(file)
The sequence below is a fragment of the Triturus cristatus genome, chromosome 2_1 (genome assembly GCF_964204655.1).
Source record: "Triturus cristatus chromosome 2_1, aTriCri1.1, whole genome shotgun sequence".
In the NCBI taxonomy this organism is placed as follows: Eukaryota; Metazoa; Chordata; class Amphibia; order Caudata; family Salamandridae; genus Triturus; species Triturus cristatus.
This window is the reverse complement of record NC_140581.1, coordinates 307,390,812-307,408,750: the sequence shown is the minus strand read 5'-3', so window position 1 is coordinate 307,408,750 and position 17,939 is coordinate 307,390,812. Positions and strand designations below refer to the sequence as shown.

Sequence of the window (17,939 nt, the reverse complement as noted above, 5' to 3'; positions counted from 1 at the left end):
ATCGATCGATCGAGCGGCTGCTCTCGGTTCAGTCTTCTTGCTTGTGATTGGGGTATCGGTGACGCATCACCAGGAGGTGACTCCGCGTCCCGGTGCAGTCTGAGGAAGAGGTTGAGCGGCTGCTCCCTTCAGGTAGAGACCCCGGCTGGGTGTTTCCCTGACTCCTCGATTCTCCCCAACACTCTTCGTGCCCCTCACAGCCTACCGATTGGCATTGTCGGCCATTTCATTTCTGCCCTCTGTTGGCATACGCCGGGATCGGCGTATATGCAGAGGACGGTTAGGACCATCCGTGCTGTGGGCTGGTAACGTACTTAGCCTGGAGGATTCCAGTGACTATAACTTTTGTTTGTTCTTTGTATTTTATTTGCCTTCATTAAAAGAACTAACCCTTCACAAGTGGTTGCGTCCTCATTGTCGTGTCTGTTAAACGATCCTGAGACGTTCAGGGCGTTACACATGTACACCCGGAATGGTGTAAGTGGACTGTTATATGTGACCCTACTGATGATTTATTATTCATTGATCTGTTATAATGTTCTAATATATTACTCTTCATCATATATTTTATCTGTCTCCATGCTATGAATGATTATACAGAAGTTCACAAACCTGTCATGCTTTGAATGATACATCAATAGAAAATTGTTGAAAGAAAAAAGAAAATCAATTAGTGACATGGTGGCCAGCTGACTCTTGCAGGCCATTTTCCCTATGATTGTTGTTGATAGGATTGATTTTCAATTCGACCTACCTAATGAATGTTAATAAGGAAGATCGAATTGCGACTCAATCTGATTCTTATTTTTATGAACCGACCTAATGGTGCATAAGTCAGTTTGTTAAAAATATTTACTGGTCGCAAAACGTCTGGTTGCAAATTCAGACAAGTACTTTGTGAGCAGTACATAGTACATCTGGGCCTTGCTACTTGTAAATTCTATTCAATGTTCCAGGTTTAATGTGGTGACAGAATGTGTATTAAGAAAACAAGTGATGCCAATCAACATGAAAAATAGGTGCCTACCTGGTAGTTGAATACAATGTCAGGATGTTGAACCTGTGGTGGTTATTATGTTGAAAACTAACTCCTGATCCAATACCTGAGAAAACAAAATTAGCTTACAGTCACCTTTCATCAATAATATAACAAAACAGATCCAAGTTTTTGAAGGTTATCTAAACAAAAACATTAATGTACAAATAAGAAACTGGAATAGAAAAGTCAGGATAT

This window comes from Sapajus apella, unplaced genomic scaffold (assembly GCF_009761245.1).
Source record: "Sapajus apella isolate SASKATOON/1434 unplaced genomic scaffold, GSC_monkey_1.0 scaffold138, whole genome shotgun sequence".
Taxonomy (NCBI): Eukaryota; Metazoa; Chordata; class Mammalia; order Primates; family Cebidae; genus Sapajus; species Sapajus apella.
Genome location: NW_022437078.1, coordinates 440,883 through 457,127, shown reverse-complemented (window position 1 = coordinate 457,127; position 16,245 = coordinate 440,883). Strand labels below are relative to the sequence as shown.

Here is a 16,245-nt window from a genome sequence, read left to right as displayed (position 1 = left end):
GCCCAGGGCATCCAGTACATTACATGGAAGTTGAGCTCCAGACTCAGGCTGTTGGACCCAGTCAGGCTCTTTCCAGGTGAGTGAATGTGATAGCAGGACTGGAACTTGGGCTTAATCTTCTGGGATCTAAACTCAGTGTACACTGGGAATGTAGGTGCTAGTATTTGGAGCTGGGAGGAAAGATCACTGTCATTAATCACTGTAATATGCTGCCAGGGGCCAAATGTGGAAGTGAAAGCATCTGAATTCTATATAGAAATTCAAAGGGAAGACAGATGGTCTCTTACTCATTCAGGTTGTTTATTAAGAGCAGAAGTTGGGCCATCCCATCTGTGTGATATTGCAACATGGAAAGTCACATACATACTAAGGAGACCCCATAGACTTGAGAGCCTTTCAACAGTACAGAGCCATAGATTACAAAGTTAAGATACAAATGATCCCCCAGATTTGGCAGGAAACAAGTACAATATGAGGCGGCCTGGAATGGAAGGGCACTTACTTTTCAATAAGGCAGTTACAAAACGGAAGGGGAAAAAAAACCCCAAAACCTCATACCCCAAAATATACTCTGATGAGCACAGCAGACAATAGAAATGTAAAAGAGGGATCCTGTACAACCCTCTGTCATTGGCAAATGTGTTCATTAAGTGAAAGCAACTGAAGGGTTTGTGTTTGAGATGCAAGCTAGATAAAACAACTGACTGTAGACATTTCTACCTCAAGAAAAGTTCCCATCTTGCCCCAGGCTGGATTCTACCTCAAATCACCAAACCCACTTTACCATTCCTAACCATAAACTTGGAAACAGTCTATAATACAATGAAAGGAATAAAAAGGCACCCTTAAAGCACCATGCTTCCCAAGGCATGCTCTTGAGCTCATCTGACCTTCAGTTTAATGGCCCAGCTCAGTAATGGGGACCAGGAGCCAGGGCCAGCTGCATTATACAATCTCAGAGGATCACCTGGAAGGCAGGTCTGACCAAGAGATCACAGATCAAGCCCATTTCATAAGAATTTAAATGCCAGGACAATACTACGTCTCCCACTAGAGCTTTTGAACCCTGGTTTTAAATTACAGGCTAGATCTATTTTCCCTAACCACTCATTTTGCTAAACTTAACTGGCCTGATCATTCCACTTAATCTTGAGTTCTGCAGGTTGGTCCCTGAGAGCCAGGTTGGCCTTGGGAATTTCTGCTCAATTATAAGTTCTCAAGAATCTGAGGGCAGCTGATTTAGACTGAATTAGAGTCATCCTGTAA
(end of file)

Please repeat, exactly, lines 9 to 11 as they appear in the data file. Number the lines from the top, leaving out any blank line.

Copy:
Taxonomy (NCBI): Eukaryota; Metazoa; Chordata; class Mammalia; order Primates; family Cebidae; genus Sapajus; species Sapajus apella.
Genome location: NW_022437078.1, coordinates 440,883 through 457,127, shown reverse-complemented (window position 1 = coordinate 457,127; position 16,245 = coordinate 440,883). Strand labels below are relative to the sequence as shown.

Here is a 16,245-nt window from a genome sequence, read left to right as displayed (position 1 = left end):